7. Short-term activities which may induce temporary elevated noise levels will be undertaken during daylight hours wherever possible
  8. Both fixed and movable acoustic barriers will be deployed.

 

If noise disturbance does occur, GEL will implement a procedure to deal quickly and transparently with any complaints. All complaints will be logged, treated with the same genuine concern and an outcome delivered as soon as is practicably possible.

 

Four options will be available for members of the public to make a complaint:

  1. By phoning the site
  2. By email
  3. By letter
  4. Via parish councils or Cornwall Council.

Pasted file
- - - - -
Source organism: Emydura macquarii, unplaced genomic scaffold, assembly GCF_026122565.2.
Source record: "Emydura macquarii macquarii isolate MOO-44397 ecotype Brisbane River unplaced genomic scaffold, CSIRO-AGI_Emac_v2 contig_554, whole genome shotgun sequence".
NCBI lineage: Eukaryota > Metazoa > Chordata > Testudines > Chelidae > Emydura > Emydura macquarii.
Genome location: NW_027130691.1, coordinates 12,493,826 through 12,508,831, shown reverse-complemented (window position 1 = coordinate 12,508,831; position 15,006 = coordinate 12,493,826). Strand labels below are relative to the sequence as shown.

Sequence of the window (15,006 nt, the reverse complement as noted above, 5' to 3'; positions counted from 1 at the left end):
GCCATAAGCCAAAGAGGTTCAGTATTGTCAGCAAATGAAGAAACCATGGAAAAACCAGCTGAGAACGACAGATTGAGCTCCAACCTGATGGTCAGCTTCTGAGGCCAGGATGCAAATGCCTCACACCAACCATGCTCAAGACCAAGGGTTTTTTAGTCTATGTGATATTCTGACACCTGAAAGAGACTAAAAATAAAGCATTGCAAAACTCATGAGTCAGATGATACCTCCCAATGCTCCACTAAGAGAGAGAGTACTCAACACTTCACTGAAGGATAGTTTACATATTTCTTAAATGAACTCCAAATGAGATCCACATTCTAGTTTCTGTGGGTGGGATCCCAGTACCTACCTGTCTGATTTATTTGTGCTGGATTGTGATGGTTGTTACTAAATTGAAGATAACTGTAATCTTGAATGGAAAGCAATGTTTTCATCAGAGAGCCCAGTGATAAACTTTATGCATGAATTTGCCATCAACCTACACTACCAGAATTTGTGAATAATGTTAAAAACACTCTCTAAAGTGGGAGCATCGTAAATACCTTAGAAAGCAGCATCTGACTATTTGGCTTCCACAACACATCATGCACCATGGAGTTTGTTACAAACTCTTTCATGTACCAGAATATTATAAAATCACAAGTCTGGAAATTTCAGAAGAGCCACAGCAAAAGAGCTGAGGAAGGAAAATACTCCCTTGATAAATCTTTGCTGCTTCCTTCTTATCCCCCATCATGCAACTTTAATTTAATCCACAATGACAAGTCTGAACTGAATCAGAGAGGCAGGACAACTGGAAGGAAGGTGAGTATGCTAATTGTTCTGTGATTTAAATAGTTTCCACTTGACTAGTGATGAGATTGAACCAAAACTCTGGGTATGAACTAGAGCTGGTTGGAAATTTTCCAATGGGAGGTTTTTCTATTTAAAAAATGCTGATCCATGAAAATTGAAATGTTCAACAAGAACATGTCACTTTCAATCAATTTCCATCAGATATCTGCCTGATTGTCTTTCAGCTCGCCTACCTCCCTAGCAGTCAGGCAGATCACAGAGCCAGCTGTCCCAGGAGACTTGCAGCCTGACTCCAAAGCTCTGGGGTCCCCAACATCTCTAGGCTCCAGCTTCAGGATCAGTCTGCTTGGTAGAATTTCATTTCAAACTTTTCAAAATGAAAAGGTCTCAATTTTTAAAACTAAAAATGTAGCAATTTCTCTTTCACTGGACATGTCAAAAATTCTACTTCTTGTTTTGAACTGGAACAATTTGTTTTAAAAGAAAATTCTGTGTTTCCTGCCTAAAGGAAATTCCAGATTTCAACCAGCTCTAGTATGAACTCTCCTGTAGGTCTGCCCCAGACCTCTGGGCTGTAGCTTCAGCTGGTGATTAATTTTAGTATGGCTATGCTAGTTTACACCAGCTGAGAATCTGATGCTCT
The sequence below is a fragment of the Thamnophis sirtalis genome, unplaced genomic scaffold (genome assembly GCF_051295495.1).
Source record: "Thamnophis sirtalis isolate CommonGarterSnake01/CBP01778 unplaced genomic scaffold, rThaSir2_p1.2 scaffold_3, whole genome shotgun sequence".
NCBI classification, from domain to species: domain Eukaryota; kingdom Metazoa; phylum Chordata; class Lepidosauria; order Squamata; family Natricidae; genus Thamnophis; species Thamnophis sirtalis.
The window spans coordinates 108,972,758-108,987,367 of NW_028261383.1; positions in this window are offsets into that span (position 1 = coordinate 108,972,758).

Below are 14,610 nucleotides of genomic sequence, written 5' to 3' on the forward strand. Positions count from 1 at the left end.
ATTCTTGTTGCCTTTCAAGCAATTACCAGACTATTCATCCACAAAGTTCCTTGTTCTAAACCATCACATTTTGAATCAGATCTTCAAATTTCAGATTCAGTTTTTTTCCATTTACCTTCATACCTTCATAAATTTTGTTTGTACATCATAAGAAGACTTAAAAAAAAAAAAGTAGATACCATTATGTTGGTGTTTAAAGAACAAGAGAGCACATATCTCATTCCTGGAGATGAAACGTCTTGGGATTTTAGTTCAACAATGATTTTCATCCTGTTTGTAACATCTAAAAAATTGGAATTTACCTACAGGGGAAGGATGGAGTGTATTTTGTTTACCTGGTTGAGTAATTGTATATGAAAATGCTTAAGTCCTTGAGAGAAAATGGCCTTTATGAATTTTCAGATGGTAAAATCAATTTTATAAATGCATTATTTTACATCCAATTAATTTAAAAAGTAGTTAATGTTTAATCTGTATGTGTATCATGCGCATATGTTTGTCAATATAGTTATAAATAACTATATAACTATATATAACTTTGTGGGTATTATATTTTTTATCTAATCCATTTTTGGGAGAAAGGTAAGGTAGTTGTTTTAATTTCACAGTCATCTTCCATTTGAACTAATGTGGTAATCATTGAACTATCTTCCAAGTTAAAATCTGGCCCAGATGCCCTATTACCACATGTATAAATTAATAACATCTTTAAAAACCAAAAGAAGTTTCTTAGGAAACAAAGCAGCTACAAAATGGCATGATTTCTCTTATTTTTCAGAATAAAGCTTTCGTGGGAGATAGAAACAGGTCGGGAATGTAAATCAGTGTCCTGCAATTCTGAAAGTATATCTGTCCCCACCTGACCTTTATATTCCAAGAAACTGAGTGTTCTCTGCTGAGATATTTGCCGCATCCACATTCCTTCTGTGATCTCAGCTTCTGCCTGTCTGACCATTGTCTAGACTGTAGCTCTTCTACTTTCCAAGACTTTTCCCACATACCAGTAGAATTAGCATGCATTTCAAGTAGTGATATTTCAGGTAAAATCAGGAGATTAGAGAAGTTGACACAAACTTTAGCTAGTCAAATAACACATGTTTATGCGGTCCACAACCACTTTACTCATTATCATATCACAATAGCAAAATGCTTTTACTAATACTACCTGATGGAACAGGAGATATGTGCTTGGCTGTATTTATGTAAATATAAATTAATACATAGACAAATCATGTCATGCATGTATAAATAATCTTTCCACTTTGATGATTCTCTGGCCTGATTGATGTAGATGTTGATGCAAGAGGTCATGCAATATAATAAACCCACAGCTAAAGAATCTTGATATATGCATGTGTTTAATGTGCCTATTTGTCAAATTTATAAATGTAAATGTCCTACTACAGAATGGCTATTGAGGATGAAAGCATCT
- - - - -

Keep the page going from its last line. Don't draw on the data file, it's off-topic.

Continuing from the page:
Information you will need to provide:

  1. Your name
  2. Your address including your postcode.
  3. The best phone number to contact you on (landline or mobile).
  4. Your e-mail address if you have one.
  5. You will need to explain precisely and concisely why you are contacting GEL, with locations, times and the nature and duration of the noise disturbance.

 

Complaints will be dealt with in five steps, as follows:

  1. Capture - details of complaint recorded.
  2. Investigate - complaint will be investigated as soon as practically possible.
  3. Resolve - If the investigation demonstrates that site activity caused the noise disturbance the Drilling Manager and Supervisor will discuss with the drilling contractor available prevention and mitigation measures.
  4. Respond - GEL will respond to all complaints as quickly as practically possible.
  5. Closure - A complaint will only be closed once the complainant has been given a response and has confirmed that they are satisfied.

Natural & Induced Seismicity